This month I’d like to revisit a fun, modern topic in musicology: music and cinema. Everyone watches movies and thus, everyone has encountered the soundtrack to a film. While some film directors use pre-existing music to underlie their cinematic project, others will use a film composer to write a new score to fit the images and plot they aim to create.
This month, we’ll look at everything from classical music references in a 90s sitcom to composer cameos in film but today, let’s begin by looking at several impressive musical terms often used when referring to film music - diegetic and non-diegetic.
Diegetic music is the type of music that is not only heard by the viewer, but also by the on-screen characters in the film. An example would be this. As in this example, typically the viewer can see the source of the music on screen to help determine whether or not it is diegetic. In this case, the scene begins with George Peppard at the typewriter. The music begins and it’s not initially clear whether or not he can actually hear the music. When he walks to the window and looks out, noticing Audrey Hepburn singing, it’s then clear that this is a diegetic example. Henry Mancini wrote the music to “Moon River” from the 1961 classic Breakfast at Tiffany’s. We will learn more about him later this month.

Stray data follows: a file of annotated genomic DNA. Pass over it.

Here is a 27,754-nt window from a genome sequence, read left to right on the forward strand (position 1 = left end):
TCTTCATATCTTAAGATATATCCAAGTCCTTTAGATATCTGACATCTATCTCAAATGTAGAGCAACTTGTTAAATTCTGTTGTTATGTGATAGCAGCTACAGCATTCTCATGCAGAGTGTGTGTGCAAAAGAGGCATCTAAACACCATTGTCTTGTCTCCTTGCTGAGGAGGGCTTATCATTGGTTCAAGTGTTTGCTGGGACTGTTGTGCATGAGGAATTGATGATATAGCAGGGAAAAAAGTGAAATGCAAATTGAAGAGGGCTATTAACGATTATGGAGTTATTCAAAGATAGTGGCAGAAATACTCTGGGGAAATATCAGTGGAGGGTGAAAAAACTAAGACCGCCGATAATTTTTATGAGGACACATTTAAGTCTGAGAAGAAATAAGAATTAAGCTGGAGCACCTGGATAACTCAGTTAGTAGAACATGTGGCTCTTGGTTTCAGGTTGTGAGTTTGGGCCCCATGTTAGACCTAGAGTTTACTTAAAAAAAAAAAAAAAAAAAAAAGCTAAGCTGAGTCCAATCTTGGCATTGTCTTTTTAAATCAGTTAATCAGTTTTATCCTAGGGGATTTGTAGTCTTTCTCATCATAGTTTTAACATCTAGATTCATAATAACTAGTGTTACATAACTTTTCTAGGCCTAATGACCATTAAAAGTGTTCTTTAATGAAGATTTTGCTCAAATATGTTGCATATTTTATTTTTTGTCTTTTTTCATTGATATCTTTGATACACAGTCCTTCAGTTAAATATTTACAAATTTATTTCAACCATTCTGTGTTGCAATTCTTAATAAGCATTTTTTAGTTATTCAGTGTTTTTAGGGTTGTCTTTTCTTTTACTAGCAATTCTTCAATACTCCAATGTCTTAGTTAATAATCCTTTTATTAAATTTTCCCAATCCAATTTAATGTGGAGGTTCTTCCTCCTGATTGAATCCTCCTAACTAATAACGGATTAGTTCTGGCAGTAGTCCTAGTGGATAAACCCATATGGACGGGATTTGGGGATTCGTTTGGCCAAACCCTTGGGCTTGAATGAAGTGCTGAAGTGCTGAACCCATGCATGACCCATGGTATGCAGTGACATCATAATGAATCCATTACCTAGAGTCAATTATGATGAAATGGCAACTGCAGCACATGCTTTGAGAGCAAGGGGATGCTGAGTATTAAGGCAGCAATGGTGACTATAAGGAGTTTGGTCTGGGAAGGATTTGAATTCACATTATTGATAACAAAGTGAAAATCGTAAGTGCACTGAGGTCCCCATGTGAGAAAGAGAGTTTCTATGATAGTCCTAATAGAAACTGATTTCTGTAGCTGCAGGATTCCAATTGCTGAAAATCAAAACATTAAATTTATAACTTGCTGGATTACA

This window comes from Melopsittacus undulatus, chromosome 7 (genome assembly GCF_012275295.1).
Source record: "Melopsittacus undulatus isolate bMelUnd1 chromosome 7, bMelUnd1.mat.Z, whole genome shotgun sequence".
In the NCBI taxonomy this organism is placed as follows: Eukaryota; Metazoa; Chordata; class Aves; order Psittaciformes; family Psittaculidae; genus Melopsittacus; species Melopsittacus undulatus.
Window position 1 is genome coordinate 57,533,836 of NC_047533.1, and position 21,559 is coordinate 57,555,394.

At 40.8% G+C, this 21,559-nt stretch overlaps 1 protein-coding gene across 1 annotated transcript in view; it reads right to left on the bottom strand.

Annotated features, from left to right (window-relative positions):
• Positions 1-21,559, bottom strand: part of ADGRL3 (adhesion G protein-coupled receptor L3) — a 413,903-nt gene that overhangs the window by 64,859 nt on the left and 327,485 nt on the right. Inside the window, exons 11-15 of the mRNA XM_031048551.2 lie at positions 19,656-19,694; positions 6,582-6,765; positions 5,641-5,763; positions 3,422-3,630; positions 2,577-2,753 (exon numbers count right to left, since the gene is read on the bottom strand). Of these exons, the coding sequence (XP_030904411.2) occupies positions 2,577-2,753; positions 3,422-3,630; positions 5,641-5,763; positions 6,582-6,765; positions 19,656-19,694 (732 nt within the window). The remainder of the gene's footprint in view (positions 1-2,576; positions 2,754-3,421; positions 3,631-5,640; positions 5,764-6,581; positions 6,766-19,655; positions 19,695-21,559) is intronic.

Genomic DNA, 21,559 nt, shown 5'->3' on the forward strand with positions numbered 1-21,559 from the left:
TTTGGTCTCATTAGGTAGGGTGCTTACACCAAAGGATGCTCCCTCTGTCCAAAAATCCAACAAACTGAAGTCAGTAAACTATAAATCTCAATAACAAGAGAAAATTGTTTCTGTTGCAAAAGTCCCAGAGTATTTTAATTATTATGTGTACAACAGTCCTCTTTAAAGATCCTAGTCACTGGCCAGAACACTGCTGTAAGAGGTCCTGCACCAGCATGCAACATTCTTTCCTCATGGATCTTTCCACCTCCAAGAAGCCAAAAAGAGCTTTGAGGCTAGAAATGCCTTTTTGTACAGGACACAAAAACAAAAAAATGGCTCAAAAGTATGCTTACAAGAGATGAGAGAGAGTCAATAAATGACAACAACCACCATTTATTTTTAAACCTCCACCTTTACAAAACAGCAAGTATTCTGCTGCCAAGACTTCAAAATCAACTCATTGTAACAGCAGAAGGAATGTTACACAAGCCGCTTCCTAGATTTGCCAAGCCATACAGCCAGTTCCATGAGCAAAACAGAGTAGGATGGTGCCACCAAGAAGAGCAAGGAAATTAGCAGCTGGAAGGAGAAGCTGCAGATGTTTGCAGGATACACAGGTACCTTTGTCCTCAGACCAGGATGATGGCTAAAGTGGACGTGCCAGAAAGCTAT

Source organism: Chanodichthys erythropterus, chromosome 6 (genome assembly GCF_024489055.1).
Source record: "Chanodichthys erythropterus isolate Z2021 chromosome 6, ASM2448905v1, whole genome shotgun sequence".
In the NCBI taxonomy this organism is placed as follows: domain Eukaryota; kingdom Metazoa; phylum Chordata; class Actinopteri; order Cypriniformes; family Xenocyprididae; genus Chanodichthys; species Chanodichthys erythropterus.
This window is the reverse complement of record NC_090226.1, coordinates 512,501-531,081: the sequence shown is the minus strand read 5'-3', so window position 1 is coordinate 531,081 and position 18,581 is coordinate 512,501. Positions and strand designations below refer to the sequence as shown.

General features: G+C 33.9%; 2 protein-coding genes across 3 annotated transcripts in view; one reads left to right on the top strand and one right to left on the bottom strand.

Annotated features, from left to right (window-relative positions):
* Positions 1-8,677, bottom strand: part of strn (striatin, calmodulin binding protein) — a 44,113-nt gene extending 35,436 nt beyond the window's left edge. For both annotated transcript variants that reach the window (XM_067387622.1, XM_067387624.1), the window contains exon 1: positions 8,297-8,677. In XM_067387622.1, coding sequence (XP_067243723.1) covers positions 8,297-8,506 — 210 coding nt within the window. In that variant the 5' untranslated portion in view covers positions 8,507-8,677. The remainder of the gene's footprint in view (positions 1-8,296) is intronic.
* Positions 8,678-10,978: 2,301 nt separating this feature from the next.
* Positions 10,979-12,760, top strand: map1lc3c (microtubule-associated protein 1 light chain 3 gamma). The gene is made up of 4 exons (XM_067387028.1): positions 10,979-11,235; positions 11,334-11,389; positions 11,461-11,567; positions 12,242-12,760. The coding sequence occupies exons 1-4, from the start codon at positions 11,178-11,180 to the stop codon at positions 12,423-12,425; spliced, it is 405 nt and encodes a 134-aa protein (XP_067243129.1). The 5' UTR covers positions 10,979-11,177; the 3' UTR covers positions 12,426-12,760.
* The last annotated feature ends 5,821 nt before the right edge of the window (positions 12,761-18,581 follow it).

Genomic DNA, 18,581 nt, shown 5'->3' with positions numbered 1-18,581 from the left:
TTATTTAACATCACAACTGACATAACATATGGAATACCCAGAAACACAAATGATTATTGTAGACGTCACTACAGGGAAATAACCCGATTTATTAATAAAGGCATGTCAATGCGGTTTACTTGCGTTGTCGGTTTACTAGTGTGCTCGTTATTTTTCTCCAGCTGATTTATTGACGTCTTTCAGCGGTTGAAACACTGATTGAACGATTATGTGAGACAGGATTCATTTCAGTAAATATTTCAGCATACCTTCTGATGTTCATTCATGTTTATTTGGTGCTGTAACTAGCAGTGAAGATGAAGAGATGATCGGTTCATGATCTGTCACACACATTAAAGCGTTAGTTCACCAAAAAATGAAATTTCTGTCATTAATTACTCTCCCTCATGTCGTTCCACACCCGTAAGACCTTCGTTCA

The opposite of diegetic music would be non-diegetic. This type of music serves as a background to the film and can only be heard by the viewer, not the characters on screen. An example would be this found in The Good, the Bad, and the Ugly (1966). Here, the music enhances the plot for the viewer during the final duel scene. The characters, however, cannot hear it themselves. Ennio Morricone wrote the score to this film. We’ll look at more of his work in a few weeks.
Can you think of any examples of diegetic or non-diegetic music from your favorite films?